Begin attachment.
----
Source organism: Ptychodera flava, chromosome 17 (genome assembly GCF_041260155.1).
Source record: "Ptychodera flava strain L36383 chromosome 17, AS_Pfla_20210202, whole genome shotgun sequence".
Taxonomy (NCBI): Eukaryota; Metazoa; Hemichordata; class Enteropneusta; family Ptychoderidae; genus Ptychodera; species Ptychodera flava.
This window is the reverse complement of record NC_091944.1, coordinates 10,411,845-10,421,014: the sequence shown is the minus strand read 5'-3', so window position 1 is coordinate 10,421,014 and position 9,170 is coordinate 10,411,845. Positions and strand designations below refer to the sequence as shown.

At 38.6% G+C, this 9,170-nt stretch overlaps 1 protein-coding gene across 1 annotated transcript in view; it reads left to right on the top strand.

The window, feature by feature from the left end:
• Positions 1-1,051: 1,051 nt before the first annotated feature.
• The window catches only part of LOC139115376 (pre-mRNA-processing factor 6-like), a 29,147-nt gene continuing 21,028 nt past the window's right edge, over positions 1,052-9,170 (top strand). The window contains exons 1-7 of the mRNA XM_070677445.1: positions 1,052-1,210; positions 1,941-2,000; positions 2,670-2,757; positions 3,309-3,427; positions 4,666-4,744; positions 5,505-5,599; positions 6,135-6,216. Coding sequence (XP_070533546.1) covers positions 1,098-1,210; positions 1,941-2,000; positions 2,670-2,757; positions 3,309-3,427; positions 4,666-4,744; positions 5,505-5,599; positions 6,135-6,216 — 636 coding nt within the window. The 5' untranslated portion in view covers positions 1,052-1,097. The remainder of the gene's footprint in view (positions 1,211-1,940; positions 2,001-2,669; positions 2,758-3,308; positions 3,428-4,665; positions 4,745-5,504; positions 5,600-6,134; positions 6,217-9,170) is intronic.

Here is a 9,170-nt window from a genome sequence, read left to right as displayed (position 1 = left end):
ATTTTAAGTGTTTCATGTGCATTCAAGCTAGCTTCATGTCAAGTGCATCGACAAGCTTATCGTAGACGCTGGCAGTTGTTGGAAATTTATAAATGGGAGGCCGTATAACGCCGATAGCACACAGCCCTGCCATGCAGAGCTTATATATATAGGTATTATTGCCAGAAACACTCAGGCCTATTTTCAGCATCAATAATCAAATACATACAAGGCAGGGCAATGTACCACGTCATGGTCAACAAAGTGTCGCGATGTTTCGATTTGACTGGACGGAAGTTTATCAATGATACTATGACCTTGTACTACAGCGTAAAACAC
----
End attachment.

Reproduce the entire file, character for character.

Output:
Source organism: Ptychodera flava, chromosome 17 (genome assembly GCF_041260155.1).
Source record: "Ptychodera flava strain L36383 chromosome 17, AS_Pfla_20210202, whole genome shotgun sequence".
Taxonomy (NCBI): Eukaryota; Metazoa; Hemichordata; class Enteropneusta; family Ptychoderidae; genus Ptychodera; species Ptychodera flava.
This window is the reverse complement of record NC_091944.1, coordinates 10,411,845-10,421,014: the sequence shown is the minus strand read 5'-3', so window position 1 is coordinate 10,421,014 and position 9,170 is coordinate 10,411,845. Positions and strand designations below refer to the sequence as shown.

At 38.6% G+C, this 9,170-nt stretch overlaps 1 protein-coding gene across 1 annotated transcript in view; it reads left to right on the top strand.

The window, feature by feature from the left end:
• Positions 1-1,051: 1,051 nt before the first annotated feature.
• The window catches only part of LOC139115376 (pre-mRNA-processing factor 6-like), a 29,147-nt gene continuing 21,028 nt past the window's right edge, over positions 1,052-9,170 (top strand). The window contains exons 1-7 of the mRNA XM_070677445.1: positions 1,052-1,210; positions 1,941-2,000; positions 2,670-2,757; positions 3,309-3,427; positions 4,666-4,744; positions 5,505-5,599; positions 6,135-6,216. Coding sequence (XP_070533546.1) covers positions 1,098-1,210; positions 1,941-2,000; positions 2,670-2,757; positions 3,309-3,427; positions 4,666-4,744; positions 5,505-5,599; positions 6,135-6,216 — 636 coding nt within the window. The 5' untranslated portion in view covers positions 1,052-1,097. The remainder of the gene's footprint in view (positions 1,211-1,940; positions 2,001-2,669; positions 2,758-3,308; positions 3,428-4,665; positions 4,745-5,504; positions 5,600-6,134; positions 6,217-9,170) is intronic.

Here is a 9,170-nt window from a genome sequence, read left to right as displayed (position 1 = left end):
ATTTTAAGTGTTTCATGTGCATTCAAGCTAGCTTCATGTCAAGTGCATCGACAAGCTTATCGTAGACGCTGGCAGTTGTTGGAAATTTATAAATGGGAGGCCGTATAACGCCGATAGCACACAGCCCTGCCATGCAGAGCTTATATATATAGGTATTATTGCCAGAAACACTCAGGCCTATTTTCAGCATCAATAATCAAATACATACAAGGCAGGGCAATGTACCACGTCATGGTCAACAAAGTGTCGCGATGTTTCGATTTGACTGGACGGAAGTTTATCAATGATACTATGACCTTGTACTACAGCGTAAAACAC